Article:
Mimi's Kitchen is on vacation. We are drifting on a houseboat on Lake Powell in Arizona, so no internet or cell service here. I will catch up on your blogs when we return next week.
Dharmagirl of bliss: towards a delicious life chose Tarte Noire. This dessert was an easy to make silky chocolate ganache in a sweet pastry crust. We flavored ours with smokey chipotle chilies, topped them with sweetened whipped cream and dusted them with a little cayenne pepper.
The chipotle doesn't hit you right away, it kind of sneaks up on you as a surprise ending to the intense chocolate. After your first bite you have to stop and wonder, what is that extra something? Although I love a good sweet chocolate ganache, the addition of the spice made for a nice change. Mini Me doesn't like spicy things, but she did enjoy the subtle heat in this tart, so I knew it wasn't too hot. The filling was really smooth and creamy, and very rich, so just a small slice was the perfect after dinner treat. Although the deep chocolatey flavor of this tart was excellent, it would also be good topped with some fresh raspberries, or flavored with some peppermint or orange extracts, or even some instant espresso.
Baking: from my home to your Dorie Greenspan
8 ounces bittersweet chocolate, finely chopped
1 cup plus 2 tablespoons heavy cream
1/2 stick (4 tablespoons) unsalted butter, cut into 4 pieces, at room temperature
1 9-inch tart shell made with Sweet Tart Dough or Chocolate Shortbread Tart Dough, fully baked and cooked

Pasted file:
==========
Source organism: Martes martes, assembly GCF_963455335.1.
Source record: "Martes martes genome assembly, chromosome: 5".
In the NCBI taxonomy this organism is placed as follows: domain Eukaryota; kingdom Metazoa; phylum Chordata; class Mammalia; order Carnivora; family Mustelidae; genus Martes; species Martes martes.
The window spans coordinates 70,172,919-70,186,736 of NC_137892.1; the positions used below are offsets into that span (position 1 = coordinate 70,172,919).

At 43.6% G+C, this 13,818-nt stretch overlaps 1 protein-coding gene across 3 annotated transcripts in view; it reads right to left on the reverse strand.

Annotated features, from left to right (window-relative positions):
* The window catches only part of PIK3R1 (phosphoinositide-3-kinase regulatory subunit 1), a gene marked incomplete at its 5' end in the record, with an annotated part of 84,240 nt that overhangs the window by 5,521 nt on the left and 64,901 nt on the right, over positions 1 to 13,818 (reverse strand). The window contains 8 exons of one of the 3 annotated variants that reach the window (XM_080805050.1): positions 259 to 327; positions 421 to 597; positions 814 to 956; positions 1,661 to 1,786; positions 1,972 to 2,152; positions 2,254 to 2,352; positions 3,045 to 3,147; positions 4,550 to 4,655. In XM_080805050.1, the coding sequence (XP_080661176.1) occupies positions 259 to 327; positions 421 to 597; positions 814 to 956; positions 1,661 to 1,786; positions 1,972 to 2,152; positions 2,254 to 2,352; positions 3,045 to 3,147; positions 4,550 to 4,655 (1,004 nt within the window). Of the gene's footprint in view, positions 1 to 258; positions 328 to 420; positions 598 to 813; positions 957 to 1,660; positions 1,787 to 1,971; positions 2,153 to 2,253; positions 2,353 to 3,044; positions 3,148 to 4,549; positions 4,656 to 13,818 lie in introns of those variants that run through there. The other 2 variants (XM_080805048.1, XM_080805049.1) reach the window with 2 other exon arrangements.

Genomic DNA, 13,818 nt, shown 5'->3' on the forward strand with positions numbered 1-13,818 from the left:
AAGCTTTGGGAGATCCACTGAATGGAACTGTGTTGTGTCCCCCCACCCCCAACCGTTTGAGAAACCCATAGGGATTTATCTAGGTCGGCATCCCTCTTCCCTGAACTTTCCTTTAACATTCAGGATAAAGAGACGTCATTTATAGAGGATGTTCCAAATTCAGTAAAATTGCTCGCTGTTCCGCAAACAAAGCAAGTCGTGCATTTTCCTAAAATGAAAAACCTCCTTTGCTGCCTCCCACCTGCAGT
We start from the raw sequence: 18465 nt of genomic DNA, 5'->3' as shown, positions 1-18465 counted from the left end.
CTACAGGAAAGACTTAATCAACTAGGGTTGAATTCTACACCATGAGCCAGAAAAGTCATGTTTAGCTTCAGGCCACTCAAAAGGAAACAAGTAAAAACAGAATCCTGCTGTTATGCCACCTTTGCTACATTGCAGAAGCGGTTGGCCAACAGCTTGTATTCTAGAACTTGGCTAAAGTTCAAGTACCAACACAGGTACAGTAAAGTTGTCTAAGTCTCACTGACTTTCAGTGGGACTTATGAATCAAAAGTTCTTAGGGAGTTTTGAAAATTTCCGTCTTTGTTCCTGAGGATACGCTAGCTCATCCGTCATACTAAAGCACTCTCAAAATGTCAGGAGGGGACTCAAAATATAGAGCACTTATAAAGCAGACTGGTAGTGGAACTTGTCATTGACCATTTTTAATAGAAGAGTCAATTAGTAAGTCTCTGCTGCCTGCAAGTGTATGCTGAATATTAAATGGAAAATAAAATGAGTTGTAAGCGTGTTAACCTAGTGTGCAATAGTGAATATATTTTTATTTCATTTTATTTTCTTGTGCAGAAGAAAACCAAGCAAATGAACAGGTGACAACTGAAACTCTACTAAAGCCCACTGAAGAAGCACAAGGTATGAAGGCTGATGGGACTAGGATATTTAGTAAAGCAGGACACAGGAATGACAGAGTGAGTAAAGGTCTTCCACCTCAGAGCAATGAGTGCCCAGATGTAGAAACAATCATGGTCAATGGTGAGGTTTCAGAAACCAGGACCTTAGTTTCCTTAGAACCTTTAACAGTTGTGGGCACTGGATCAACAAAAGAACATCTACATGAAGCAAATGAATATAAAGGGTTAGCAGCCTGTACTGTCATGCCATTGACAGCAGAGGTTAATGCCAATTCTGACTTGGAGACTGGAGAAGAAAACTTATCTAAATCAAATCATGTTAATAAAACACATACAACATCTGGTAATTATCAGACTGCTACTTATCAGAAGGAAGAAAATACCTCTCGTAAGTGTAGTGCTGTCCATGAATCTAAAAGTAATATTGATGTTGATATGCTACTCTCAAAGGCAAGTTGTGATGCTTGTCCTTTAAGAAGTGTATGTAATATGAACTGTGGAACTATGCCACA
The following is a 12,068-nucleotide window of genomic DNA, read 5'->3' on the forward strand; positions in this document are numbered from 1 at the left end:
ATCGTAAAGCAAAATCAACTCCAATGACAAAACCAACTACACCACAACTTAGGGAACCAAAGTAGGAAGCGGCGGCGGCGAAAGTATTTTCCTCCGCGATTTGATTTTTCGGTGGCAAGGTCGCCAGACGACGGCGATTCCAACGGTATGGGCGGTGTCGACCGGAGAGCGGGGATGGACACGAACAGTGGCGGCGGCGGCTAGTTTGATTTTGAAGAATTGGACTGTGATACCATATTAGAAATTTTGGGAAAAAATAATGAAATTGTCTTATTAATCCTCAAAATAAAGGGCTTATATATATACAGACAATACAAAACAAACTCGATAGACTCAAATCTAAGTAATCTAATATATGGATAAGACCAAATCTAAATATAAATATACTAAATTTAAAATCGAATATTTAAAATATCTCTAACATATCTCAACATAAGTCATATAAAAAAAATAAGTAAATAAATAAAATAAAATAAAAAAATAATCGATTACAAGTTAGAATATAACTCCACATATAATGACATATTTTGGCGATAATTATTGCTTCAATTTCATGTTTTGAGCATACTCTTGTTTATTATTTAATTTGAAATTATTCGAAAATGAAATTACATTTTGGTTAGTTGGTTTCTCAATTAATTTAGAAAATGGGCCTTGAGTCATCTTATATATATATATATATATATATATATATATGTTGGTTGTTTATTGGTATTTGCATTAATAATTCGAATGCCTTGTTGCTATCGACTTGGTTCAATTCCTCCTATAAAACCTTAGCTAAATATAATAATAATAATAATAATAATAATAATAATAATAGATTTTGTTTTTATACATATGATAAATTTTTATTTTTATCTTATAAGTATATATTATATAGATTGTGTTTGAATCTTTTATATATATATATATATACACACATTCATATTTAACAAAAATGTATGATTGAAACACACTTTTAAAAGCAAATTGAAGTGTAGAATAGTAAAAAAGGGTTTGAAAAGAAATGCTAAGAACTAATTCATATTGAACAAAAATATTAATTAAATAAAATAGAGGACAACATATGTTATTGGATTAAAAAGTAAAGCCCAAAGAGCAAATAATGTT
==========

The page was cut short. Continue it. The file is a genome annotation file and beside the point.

Put the chopped chocolate in a heatproof bowl and have a whisk or a rubber spatula at hand.
Bring the cream to a boil, then pour half of it over the chocolate and let it sit for 30 seconds. Working with the whisk or spatula, very gently stir the chocolate and cream together in small circles, starting at the center of the bowl and working your way out in increasingly larger concentric circles. Pour in the remainder of the cream and blend it into the chocolate, using the same circular motion. When the ganache is smooth and shiny, stir in the butter piece by piece. Don't stir the ganache any more than you must to blend the ingredients—the less you work it, the darker, smoother, and shinier it will be. (The ganache can be used now, refrigerated, or even frozen for later.)
Pour the ganache into the crust and, holding the pan with both hands, gently turn the pan from side to side to even the ganache. Refrigerate the tart for 30 minutes to set the ganache, then remove the tart from the fridge and keep it at room temperature until serving time.
Makes 8 servings.
Storing: The tart should be served the day it is made. However, the ganache can be made ahead and kept in the refrigerator for up to 2 days. When you are ready to use it, allow it to come to room temperature, then heat it gently in a microwave oven, using 5-second spurts of heat and checking on its progress vigilantly, until it is pourable. O you can put the bowl of ganache in a larger bowl of hot water and stir every 10 seconds until it can be poured. You can even freeze the ganache, tightly covered, for up to 2 months. Thaw it overnight in the refrigerator, bring it to room temperature, and then warm it in a microwave oven or bowl of hot water until it is pourable.
Sweet Tart Dough
Makes enough for one 9-inch crust
The simplest way to make a tart shell with this dough is to press it into the pan. You can roll out the dough, but the high proportion of butter to flour and the inclusion of confectioners' sugar makes it finicky to roll. I always press it into the pan, but if you want to roll it, I suggest you do so between sheets of plastic wrap or wax paper or inside a rolling slipcover.
1-1/2 cups all-purpose flour
1/2 cup confectioners' sugar
1/4 teaspoon salt
1 stick plus 1 tablespoon (9 tablespoons)
very cold (or frozen) unsalted butter, cut into small pieces
1 large egg yolk